a. New or Expected Developments
There are two significant issues expected to arise in 2018. One is the expiry of the 3 year period which is the cap for worker dispatch, implemented on October 1, 2015, meaning that workplaces which accept dispatched workers who are not employed permanently by their dispatching agency can no longer continue working at the same client, unless they are employed on an open end basis by the dispatching agency.
The second is the impact of the revision to the Labor Contract Act implemented on April 1, 2013, which changed the rules concerning fixed term employment so that when fixed term employment which started on or after April 1, 2013, is renewed, and the aggregate period exceeds 5 years, the fixed term employee can seek open end agreement with their employer (there are a few exceptions to this rule, such as reemployment of persons over age 60). This means that the earliest timing in which the 5 year period starting from April 1, 2013 will be exceeded will be April 1, 2018.
Since many dispatched workers are employed as fixed term employees, there is a possibility that worker dispatch companies may refuse renewal of fixed term contracts before reaching a 5 year aggregate period, particularly since the worker dispatch company will need to find a new client to send the dispatched worker to after they continue to work for the same client in the same position. This will likely lead to many disputes where the validity of non-renewal of fixed term employment right before reaching the 5 year period is valid as year 2018 nears.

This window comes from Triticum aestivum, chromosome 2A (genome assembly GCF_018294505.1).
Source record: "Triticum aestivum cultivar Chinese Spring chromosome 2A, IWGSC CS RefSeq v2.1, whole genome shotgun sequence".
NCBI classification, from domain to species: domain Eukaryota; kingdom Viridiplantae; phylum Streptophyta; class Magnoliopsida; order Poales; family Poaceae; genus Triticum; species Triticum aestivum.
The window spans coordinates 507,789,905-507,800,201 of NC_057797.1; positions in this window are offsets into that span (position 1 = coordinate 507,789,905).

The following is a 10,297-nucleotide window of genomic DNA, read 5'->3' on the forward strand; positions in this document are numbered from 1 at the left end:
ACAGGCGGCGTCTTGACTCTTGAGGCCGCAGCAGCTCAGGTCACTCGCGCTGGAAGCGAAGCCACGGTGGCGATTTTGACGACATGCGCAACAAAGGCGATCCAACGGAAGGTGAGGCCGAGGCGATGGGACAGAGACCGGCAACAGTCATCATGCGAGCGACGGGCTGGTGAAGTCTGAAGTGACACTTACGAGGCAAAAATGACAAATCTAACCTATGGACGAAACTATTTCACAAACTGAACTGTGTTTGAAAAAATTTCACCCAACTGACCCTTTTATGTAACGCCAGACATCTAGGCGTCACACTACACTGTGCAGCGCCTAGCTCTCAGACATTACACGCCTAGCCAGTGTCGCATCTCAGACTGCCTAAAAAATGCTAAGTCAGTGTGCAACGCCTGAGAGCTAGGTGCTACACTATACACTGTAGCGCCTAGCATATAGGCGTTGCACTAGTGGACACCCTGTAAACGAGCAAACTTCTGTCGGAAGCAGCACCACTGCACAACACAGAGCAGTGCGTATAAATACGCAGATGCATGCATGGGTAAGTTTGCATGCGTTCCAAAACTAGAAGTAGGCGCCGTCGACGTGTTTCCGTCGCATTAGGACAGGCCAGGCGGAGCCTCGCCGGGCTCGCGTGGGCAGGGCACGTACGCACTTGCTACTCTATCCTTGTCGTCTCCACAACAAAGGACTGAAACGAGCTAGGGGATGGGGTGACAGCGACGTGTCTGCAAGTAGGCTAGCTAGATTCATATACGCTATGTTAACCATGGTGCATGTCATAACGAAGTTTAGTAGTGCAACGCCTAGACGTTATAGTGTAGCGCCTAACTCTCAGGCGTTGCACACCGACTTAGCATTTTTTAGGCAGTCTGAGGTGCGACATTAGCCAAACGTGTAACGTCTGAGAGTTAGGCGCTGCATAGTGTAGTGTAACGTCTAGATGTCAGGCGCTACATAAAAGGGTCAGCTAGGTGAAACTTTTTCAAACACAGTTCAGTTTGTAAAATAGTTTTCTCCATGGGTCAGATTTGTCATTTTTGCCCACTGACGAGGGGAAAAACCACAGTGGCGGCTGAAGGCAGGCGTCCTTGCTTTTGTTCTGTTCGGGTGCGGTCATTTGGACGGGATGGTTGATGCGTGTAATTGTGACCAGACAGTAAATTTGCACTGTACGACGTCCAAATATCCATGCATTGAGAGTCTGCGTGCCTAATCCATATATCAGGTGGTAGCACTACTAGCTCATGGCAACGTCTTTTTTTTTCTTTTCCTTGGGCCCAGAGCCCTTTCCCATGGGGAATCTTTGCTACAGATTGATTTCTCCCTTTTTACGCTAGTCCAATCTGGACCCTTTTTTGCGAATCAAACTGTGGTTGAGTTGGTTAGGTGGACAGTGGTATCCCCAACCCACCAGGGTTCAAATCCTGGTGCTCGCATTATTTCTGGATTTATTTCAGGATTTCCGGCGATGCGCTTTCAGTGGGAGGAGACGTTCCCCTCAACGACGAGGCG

b. Recent Amendments to the Law
As explained above, this area of law has seen significant amendments in recent years, to promote permanent and direct employment, and restrict temporary use of labor service, as seen from the amendment to the Worker Dispatch Act which restricts worker dispatch to a maximum period of 3 years for the same individual to be dispatched for the same position, unless that worker is employed by the worker dispatch company. This provides employment security for the dispatched worker, since it had been common for worker dispatch companies to employ dispatched workers for fixed periods, and only for periods when there is a client to send the worker (so if the worker dispatch company did not have a client to send the worker, they do not have to keep employing, and paying the salary for, the worker), and this amendment promotes worker dispatch companies to employ dispatched workers on an open end basis, meaning the worker will still be employed during gap periods when there is no client to be sent to.